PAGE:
Also at ground level, for public over-indulgence, is the most glorious and glossiest Shake Shack in America.


                Shakes and/or super malty malts were ordered all of our three days in Chicago. On the handout for the self-guided architour I later gave myself I learned that “What is now Shake Shack used to house the club’s Turkish bathes.” Definitely the best and most swoon-worthy sentence I’ve read in quite some time.


                To rise above the black + white shakes and get to the hotel proper guests take one of four elevators paneled with original court flooring featuring the old Fencers Club insignia. How’m I supposed to truly live now, knowing that old club is dead?



                Then the elevator doors open and you walk into a tartan and turkish-rugged wonderland.


                Lots of leaf-colored leathers, and electric Edison bulbs. The hotel’s a working time machine with just enough mid-century and modern tweaks to lead the eye back toward present day.


                I spent a lot of time just purring at all the swanky grandeur while Hurly and my sixteen year old niece traded amused glances at my decor-oriented rapture.



                But when a space’s fireplace is huge enough to incorporate two conversation seats within it…


                …and features wooden relief sculptures of century-old footballing brutes, how can you not freak for the majestic chic of it all?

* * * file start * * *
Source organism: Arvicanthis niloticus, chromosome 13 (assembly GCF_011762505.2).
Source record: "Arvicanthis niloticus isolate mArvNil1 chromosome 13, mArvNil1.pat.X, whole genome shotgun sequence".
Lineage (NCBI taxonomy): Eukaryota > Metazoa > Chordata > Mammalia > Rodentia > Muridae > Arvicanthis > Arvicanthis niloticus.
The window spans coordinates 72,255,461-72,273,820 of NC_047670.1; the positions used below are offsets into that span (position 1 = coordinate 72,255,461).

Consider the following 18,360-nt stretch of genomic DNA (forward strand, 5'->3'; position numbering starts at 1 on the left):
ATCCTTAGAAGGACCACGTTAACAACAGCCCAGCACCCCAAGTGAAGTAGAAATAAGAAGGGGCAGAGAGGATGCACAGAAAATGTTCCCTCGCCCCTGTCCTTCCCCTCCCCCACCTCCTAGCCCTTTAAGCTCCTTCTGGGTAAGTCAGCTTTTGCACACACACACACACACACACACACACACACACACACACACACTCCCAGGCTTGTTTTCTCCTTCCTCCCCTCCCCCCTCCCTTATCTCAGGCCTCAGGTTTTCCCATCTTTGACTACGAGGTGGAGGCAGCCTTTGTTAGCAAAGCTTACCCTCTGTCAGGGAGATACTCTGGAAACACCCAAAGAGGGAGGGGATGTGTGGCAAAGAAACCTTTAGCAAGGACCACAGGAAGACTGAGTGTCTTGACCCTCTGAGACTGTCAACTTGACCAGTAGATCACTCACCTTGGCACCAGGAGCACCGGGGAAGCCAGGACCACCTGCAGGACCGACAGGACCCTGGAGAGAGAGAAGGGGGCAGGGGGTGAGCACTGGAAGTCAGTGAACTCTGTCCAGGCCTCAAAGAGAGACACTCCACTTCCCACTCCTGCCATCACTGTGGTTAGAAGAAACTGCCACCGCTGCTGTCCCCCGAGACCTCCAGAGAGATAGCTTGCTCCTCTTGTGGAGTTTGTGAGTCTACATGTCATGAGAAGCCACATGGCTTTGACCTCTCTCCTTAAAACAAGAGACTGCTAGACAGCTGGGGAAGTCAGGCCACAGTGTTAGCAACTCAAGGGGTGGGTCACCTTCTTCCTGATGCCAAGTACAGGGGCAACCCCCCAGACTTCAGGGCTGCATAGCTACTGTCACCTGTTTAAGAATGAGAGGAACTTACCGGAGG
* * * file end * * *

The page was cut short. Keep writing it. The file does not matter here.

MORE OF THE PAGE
The morning after we arrived my niece’s allergies hit like bricks, so she and Hurly lazed up in our suite all afternoon. I didn’t mind having to entertain myself though. I hunkered down in the library-like room one step up from the hotel lobby and studied my favorite of the club’s decorative arrangements: large leather daybed, kilim pillow piles, and odd-coupled oil paintings arranged gallery wall style.

                Whole hours of my life passed, exactly like that.

                There’s lots more club to show, and I’m a gonna show it all!


                  September 10th, 2015

                  Fiele For Fall

                  The bottles come tied up in earthy little satchels.


                  And the labels are made of linen-y fabric, lending your dresser top tray an extra dose of luxe.


                  I usually pick out a new fragrance for fall and this year I went with Fiele’s Pogostemon. It looks so rich, and with its Indonesian patchouli base it smolders with a spiced, camp-fiery scent perfectly mood-enhancing for the season ahead.

                  Fiele offers four other wildcrafted and organic scents including Cedrus (cedar) and Myrrha (myrrh), but Pogostemon definitely had my name spritzed all over it.

                    September 3rd, 2015

                    I Shouldn’t Have

                    I almost didn’t buy it. It was a last-season, last-minute, add-on purchase that my wardrobe definitely didn’t need, and therefore I felt gun-shy and guilty about going for it.


                    But in person, on this person, it looks brag-ily cool and actually will probably get much more wear this fall than the initial item in my Uniqlo cart that I’d ordered with way greater gumption. The v-necked cardigan shape of it is neatly Japanese-y while everything else about the jacket is Maine-y and military and familiar. It’s lean and light and layer-able, to boot – lending it tons of versatility.

                    So, phew!